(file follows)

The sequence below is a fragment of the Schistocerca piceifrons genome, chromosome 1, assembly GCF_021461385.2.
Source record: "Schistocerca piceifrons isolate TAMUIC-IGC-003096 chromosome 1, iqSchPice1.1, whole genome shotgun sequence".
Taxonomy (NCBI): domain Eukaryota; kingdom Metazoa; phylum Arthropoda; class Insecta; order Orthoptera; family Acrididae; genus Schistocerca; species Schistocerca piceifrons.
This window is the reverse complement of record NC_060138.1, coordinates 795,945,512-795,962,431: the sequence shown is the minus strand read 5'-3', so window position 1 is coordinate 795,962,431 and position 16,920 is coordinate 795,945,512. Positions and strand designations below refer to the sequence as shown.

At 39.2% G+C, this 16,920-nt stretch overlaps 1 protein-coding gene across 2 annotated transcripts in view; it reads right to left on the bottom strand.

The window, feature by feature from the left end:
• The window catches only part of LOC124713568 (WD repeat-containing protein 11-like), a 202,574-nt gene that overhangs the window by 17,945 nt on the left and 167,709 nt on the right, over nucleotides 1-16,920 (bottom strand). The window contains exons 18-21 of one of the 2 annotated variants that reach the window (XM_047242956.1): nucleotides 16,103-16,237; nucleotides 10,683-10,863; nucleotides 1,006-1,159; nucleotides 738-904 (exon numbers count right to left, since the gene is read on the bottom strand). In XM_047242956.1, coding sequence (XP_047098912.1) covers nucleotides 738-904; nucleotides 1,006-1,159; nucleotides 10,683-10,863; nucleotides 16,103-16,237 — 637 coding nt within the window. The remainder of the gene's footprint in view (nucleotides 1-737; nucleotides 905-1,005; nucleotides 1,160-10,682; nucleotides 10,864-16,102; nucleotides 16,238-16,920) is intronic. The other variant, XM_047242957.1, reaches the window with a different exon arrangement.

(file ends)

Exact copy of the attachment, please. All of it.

The sequence below is a fragment of the Schistocerca piceifrons genome, chromosome 1, assembly GCF_021461385.2.
Source record: "Schistocerca piceifrons isolate TAMUIC-IGC-003096 chromosome 1, iqSchPice1.1, whole genome shotgun sequence".
Taxonomy (NCBI): domain Eukaryota; kingdom Metazoa; phylum Arthropoda; class Insecta; order Orthoptera; family Acrididae; genus Schistocerca; species Schistocerca piceifrons.
This window is the reverse complement of record NC_060138.1, coordinates 795,945,512-795,962,431: the sequence shown is the minus strand read 5'-3', so window position 1 is coordinate 795,962,431 and position 16,920 is coordinate 795,945,512. Positions and strand designations below refer to the sequence as shown.

At 39.2% G+C, this 16,920-nt stretch overlaps 1 protein-coding gene across 2 annotated transcripts in view; it reads right to left on the bottom strand.

The window, feature by feature from the left end:
• The window catches only part of LOC124713568 (WD repeat-containing protein 11-like), a 202,574-nt gene that overhangs the window by 17,945 nt on the left and 167,709 nt on the right, over nucleotides 1-16,920 (bottom strand). The window contains exons 18-21 of one of the 2 annotated variants that reach the window (XM_047242956.1): nucleotides 16,103-16,237; nucleotides 10,683-10,863; nucleotides 1,006-1,159; nucleotides 738-904 (exon numbers count right to left, since the gene is read on the bottom strand). In XM_047242956.1, coding sequence (XP_047098912.1) covers nucleotides 738-904; nucleotides 1,006-1,159; nucleotides 10,683-10,863; nucleotides 16,103-16,237 — 637 coding nt within the window. The remainder of the gene's footprint in view (nucleotides 1-737; nucleotides 905-1,005; nucleotides 1,160-10,682; nucleotides 10,864-16,102; nucleotides 16,238-16,920) is intronic. The other variant, XM_047242957.1, reaches the window with a different exon arrangement.